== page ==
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Analytics case study # 3 – Supply Side Analytics

This example considers the medical diagnostic device industry. A virus has erupted in developing rural areas throughout Asia. Indications are that the driving vector for this contagion is sanitation, and the result is an avian flu. The demand for a diagnostic test is immediate in an effort to contain the epidemic.  The regions affected are poorly developed and without adequate infrastructure; characterized by elementary roads, poor medical facilities and an unpredictable power grid.

The CDC is offering assistance to all US medical diagnostic companies for the development of a rapid infectious disease test that can be used in the field, without the requirement for medical facilities.  CDC has supplied to all interested companies denatured samples of the antigen (virus proteins) to induce a rapid response from the industry in order to quickly develop an infield diagnostic test.  This type of test platform utilizes a lateral flow membrane, which is essential to absorb and measure the virus proteins. Since the 1950’s, a particular supplier specializing in water filtration membranes in the 1990’s began extending its business by supplying membranes for medical use.  This supplier morphed into the sole supplier for the membrane component used in rapid diagnostic medical tests.  Due to its history as the largest industrial water filtration company, it enjoyed the greatest economies of scale in production over all suppliers, thus eliminating all less efficient producers in the market. The nature of this virus however is a highly viscous (thick serum) protein as compared to all proteins previously measured through this membrane material supplied by this single source supplier.

Each company interested in the CDC opportunity immediately assessed that the solution to this rapid test device was a new membrane configuration.  All companies in this sector had the same capabilities to produce.  At issue is sourcing the new membrane.  The market leader, company “XXX”, has placed a two-year advance order to purchase the entire capacity of this single source supplier of membranes for lateral flow technology membranes.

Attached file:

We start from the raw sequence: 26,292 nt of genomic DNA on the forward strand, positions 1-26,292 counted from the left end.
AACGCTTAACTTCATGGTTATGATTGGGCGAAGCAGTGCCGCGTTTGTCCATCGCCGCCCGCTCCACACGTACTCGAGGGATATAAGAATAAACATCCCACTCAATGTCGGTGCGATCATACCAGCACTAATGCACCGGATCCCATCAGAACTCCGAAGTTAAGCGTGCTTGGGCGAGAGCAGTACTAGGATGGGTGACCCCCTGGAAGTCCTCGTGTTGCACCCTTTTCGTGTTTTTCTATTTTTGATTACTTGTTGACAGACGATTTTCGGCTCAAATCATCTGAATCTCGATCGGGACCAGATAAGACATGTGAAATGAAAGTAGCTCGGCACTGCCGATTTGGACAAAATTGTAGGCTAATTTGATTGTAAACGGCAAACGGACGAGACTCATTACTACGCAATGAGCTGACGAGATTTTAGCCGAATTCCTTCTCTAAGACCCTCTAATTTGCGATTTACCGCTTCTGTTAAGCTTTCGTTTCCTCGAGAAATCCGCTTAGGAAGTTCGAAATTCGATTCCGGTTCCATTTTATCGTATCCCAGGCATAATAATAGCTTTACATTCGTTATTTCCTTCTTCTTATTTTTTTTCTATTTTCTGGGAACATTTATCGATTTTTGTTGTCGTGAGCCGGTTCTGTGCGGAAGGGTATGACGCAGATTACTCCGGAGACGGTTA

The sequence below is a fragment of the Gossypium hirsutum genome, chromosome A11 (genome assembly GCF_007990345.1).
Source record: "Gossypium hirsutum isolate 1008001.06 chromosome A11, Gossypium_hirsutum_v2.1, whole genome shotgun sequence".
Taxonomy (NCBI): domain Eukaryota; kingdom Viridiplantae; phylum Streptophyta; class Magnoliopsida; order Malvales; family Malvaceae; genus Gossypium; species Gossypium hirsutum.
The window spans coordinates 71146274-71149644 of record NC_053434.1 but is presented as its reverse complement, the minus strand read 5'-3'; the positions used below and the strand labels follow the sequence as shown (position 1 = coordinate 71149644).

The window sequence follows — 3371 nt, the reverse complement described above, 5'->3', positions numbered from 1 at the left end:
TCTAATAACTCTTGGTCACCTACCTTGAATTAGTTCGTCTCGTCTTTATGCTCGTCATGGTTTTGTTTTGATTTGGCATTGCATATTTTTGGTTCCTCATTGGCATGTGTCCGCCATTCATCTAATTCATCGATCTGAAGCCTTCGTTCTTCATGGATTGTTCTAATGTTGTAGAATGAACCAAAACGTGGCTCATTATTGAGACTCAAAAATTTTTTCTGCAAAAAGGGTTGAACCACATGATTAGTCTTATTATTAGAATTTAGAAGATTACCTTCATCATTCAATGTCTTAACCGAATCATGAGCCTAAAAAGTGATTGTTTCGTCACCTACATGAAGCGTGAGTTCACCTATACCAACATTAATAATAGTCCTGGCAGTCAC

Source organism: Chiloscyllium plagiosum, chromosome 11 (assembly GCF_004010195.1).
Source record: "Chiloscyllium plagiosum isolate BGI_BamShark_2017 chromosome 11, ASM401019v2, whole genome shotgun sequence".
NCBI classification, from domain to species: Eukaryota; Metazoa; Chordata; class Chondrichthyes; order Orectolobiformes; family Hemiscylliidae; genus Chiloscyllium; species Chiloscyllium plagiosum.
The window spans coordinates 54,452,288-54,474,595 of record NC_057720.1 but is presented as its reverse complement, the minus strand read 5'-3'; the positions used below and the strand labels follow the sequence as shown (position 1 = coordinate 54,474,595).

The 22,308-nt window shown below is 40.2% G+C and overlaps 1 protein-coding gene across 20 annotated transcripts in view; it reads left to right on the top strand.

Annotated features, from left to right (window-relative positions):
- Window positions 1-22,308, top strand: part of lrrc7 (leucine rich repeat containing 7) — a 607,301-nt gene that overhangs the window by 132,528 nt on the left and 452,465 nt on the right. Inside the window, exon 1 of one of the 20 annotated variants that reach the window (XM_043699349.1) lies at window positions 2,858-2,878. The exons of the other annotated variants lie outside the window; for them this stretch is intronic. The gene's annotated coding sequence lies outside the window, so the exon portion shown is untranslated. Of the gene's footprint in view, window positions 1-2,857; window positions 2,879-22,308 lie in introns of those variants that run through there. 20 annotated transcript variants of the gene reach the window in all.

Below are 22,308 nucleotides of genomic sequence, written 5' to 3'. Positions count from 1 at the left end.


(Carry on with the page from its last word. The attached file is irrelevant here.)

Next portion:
Case Questions:

1.   How can other companies source the membranes?

2.   Are there substitute products from other industries?


Analytics can be utilized to define supplier capacity.  While each company knows what they need, the question of ramping up and getting in on the revenues with this new diagnostic test now becomes an issue in specialized material sourcing.  Company “XXX” had sufficient capital and foresight to place an advance order, consuming a two year world supply for the entire current capacity of this single source supplier.  All competitors are basically without a membrane source supplier, until such time as the single source supplier can either increase its capacity, or another manufacturer enters the market.  Another option, however the least attractive, would be to enter the membrane manufacturing business.  The latter option would be foolish, given costs, learning curves, and the time lines needed to develop such membrane technology.  “EDF” medical diagnostic company, a small company in the field, understands Analytics.  Their research department analyzes the constituents of this protein to define the materials in membrane fabrication as compared to other membranes used in alternative industrial sectors.  Given the time lines to produce and enter the market, using a regression analysis for all of the constituents, company “EDF” is able to examine what other worldwide industrial sectors utilizing similar viscous constituents for their membrane.  This enabled them to identify supply sources never considered before.  Such industry data, using SIC’s, could generate multiple sources for the components required for immediate testing.

By Analytics “EDF” company discovered in the transportation industry a highly sensitive membrane used to process simple synthetic substances to lubricate intricate Nanobots as a heat reduction component in automotive engine pressure transfers ports.  Company “EDF” was able to find a near perfect component’s fit (an “R” value of .94 against a perfect 1.0) from multiple suppliers outside of their sector.  “EDF” was now quickly able to overcome the worldwide shortage of membranes caused by company “XXX” control of the worldwide supply.

While all of the other companies had to sit on the sidelines waiting for capacity to grow, using Analytics, “EDF” company was able to overcome a potential two year shortage of materials by finding substitute materials from the Transportation sectors outside of Healthcare.  Using Regression Analysis to examine “best fits” among a worldwide listing of different supply sectors, utilizing similar platforms, for different purposes, allowed company “EDF” to partake in the huge revenue stream for this new market opportunity.